At this point in the story, the couple still appear to be on the right track and God continues to bless the couple bringing them to Pat Robertson’s (Gabriel Olds) Christian Broadcasting Network in 1966 to star on a children’s show and later as the first hosts of the late night talk show, The 700 Club. The movie doesn’t mention it, but the couple left CBN in 1972 to help create the Trinity Broadcasting Network with Paul and Jan Crouch but had a falling-out eight months later. This is when Jim and Tammy created their own PTL (Praise the Lord) network.
From here, the Bakker’s story begins to crumble. Insecure Jim is spending money that he doesn’t have to look successful among the other “big” preachers including the stoic Jerry Falwell (Vincent D’Onofrio) who I thought played the role a little too heavy-handed. He clashes with Tammy’s thoughts about women in ministry and her compassion for those living the margins and those living with AIDS who have been shunned from church.
As the couple succeeds in what appears to now be their mission instead of God’s, Tammy’s makeup gets darker and her outfits brighter. She doesn’t ask her husband how they are paying for everything but she certainly enjoys her mink coat and settles into her new lavish lifestyle. She invites her mother to see their home hoping to impress her. Again, Rachel is not pleased. Meanwhile, Jim begins pulling himself away from Tammy.
Strangely, The Eyes of Tammy Faye rarely shows any scenes with their children or any friendships of the two main leads except for Tammy’s friendship with her music producer Gary Paxton (Mark Wystrach) whom she ends up having a brief affair with. Things just downhill from there. Tammy get addicted to pain pills, the couple build a Christian theme park offering special donation packages to their TV followers to pay for the place, Jim has his own affair with Jessica Hahn, etc. It all comes crushing down.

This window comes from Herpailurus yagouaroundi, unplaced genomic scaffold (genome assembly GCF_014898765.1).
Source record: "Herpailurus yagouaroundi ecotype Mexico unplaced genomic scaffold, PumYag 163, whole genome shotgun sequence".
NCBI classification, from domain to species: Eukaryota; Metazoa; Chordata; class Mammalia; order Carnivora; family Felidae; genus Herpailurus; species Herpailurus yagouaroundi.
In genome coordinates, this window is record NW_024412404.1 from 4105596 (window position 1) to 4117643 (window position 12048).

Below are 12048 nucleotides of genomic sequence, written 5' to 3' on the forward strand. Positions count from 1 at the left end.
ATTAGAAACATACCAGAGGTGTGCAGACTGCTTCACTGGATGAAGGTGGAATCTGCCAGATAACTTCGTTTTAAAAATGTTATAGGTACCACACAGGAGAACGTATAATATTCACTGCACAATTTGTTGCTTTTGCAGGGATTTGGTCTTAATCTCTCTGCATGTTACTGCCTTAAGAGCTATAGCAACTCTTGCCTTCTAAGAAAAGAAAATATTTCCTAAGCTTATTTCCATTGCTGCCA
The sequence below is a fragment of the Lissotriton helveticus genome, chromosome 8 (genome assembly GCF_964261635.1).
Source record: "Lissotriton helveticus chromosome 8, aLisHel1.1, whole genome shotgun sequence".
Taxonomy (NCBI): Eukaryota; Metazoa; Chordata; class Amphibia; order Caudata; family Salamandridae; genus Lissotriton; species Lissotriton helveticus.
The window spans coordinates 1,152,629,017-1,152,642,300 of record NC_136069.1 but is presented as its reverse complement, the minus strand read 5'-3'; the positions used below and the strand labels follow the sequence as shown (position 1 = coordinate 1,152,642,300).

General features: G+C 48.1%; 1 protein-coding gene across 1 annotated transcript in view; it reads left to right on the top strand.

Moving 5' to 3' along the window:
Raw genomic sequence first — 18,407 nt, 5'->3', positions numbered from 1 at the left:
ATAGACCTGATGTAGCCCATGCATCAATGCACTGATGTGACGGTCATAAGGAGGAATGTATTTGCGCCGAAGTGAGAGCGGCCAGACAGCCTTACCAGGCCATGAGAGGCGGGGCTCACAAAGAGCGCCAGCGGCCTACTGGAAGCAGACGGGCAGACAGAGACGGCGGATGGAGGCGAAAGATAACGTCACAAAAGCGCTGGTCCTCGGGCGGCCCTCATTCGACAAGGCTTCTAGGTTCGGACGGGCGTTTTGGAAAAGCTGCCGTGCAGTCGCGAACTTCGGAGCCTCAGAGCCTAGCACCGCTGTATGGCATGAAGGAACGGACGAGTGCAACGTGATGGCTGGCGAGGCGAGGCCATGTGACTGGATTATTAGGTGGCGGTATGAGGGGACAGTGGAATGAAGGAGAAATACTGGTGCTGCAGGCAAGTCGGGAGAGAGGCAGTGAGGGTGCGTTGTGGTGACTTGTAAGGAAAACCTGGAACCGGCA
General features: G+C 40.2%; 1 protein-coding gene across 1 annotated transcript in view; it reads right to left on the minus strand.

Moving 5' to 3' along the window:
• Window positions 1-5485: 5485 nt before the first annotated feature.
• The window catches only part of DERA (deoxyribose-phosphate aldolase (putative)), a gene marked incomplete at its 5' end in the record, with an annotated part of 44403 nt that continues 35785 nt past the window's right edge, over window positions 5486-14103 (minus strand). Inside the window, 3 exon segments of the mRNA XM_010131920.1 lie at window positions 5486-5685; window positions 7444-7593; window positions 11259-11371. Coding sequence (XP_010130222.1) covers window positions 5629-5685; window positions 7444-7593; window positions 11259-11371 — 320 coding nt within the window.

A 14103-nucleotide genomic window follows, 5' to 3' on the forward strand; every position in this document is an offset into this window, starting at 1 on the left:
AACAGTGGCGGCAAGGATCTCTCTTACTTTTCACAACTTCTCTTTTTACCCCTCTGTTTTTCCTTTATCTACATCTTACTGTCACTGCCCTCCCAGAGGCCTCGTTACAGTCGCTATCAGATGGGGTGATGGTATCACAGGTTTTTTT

Despite all of this, the film doesn’t demonize Jim or Tammy’s characters but it doesn’t let them off the hook either. They were both are very smart and yet naïve at the same time making bad choices. They knew what they were doing was wrong or didn’t want to believe it. Perhaps the real villains in the story are those who never told the couple “no”. They didn’t seem to have any accountability until it was too late with Falwell having to straighten out the mess (and it turn making himself look even worse as a pastor of influence).
Chastain and Garfield are incredible as the Bakkers replaying real life scenes that we all know (like the infamous TV Nightline interview) verbatim to the real thing. They have the couple’s mannerisms down perfectly. Jessica even sings. Many times in fact and is quite good too. As a surprise, the real Tammy Sue Bakker sings one of her mother’s more famous songs during the end credits.
However, as good as this film is, it lacks a few things. A lot of information is thrown out in this long story but it really only scratches the surface. Perhaps it is the largeness of the characters that they are portraying, but this film fails to capture much sympathy or pull our heartstrings. I suspect that some of that had to do with the couple’s on-screen prayers that sound less than genuine and at times, almost a mockery.
Some people say that the more influence a man has with his ministry, the further away he becomes to God. That might be true. The Eyes of Tammy Faye is an important cautionary tale of what happens when Christian leaders don’t surround themselves with good authority, but even so, scandals within the church continue to develop because of the very same reasons today. There is a saying that goes something like, “The bigger a man’s ministry gets, the further way he becomes from God his won’t be the last film to feature those things.
Main Image: Searchlight Pictures. © 2021 20th Century Studios
Leave a Reply